Felix Cat


The student newspaper of Imperial College London

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Issue 1824 (PDF)
The student newspaper of Imperial College London

Keep the Cat Free

Fair recognition

Security staff make a last stand

Microwave Photo: Isaac Winson


in Issue 1824

Felix was two days away from being seven months clean of running a bullying headline. Unfortunately, it seems that despite all the surface commitments, little has changed in a university rocked so recently by a bullying scandal which garnered national press attention. The investigation into the treatment of Security staff here at Imperial provides damning evidence that a bullying culture pervades the College.

The officers’ experience with Human Resources (HR) is a worrying indicator that this “bullying culture” transcends the Security team and even their umbrella department, Campus Services. In fact, the obstinance and collusion with management exhibited by members of HR begs the question of just how equipped they are to deal with unfair treatment of employees across the university. By showing how HR has failed to mediate between officers and management, leaving staff feeling “betrayed”, this investigation may have also shone a light on how a culture of bullying has persisted at Imperial. Furthermore, the insufficiency of the grievance process points to a failure in the College complaints procedure. 

However, the Security officers’ plight is heightened by the fact that they lack representation by recognised trade unions. Having been failed by Unison, most of Security is now represented by GMB, whose ability to protect officers’ rights is ultimately limited by the union’s lack of recognition by the College. On the other hand, recognition alone may not be the solution; whilst recognised union Unite did attempt to protect the Security officers’ rights, they had little success.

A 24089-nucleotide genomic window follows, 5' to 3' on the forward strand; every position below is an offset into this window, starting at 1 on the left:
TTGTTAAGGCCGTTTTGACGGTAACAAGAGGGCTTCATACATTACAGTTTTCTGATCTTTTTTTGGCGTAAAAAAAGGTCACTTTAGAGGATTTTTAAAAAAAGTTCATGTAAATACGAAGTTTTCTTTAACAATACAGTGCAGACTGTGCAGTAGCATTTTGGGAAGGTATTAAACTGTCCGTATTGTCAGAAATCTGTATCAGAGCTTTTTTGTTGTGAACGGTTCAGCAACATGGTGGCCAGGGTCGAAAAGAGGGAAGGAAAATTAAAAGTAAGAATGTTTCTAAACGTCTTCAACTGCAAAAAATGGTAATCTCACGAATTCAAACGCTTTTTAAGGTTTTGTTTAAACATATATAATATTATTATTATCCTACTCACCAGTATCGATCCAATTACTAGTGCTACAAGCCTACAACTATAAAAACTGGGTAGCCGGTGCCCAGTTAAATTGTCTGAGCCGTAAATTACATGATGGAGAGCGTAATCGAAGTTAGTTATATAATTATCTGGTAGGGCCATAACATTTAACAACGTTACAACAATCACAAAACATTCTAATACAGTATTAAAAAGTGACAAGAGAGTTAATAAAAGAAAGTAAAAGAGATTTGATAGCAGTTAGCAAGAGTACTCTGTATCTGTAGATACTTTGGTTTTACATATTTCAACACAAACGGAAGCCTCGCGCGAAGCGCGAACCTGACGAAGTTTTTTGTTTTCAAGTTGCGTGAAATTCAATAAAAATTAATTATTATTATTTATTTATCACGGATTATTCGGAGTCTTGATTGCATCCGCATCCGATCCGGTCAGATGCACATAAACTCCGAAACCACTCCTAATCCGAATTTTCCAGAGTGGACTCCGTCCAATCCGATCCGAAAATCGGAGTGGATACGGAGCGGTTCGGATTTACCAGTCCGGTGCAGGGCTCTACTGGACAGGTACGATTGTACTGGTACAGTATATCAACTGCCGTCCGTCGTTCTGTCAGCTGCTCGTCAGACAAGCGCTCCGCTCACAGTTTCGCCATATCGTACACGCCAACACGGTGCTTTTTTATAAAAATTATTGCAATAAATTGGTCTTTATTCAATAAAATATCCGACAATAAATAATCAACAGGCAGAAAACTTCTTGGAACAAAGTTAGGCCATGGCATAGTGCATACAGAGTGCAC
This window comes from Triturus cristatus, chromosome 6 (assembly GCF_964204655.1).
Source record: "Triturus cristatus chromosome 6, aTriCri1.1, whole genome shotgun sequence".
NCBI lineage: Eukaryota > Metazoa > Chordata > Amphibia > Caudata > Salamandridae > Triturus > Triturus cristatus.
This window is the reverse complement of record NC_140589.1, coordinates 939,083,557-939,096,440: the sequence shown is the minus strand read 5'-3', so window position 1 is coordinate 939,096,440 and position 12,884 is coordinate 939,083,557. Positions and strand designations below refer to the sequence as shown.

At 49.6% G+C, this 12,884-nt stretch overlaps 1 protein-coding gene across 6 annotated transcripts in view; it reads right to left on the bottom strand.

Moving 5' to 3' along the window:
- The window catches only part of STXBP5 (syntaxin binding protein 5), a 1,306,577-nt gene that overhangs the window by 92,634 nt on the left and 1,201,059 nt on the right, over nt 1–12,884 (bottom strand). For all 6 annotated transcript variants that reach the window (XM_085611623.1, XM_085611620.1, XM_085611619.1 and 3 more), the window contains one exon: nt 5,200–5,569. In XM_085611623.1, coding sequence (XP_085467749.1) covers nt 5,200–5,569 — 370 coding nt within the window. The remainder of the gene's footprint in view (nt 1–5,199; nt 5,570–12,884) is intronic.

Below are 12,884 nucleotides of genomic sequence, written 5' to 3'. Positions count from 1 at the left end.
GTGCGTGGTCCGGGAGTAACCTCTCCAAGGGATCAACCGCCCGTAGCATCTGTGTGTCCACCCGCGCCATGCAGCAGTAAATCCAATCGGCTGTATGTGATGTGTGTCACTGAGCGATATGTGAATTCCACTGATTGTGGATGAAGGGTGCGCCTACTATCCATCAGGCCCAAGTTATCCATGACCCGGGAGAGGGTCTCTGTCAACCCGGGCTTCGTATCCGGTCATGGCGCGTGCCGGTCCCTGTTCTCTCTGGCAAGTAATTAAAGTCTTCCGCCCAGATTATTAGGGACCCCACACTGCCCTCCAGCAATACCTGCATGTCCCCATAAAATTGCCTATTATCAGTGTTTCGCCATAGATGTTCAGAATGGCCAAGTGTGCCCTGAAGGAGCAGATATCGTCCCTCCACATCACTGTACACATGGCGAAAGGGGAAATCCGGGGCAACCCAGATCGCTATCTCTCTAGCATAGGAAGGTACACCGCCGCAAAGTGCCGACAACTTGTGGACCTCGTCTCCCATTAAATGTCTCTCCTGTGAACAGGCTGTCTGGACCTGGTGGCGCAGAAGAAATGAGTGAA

One of the issues raised by Security staff is the increase in sub-contracting by the College. They fear that they will eventually be replaced by agency staff. This favouring towards agency staff is a symptom of casualisation; the increasing use of Diligence and the rise in zero-hour contracts (which UCU members aim to “stamp out”) are two sides of the same coin. The key difference, however, is that whilst academic staff have been striking in part because of this issue, security don’t even have the power to do that. In a final stand, security have created a petition to the Provost, asking that their jobs and overtime cease to be threatened by replacement with agency staff. 

Last week, a member of Security personnel informed HR that they were speaking to Felix. Shortly afterwards, that same member of staff had an overtime shift he had signed up for cut. Several Security officers had previously informed me that they believed cutting overtime is one of the bullying tactics used by their supervisors and management to keep them in line. Having heard officers’ stories, I would not be surprised if this is the case, and I fully condemn such a shameless and blatant attempt to bully Security staff into submission and into silence. Felix will be closely monitoring the treatment of Security staff following publication of this article.

Microwave 1 Photo: Isaac Winson
A senior member of the Security team allegedly snuck a “fraudulent” document into the Silwood Park Security office, on top of a microwave.

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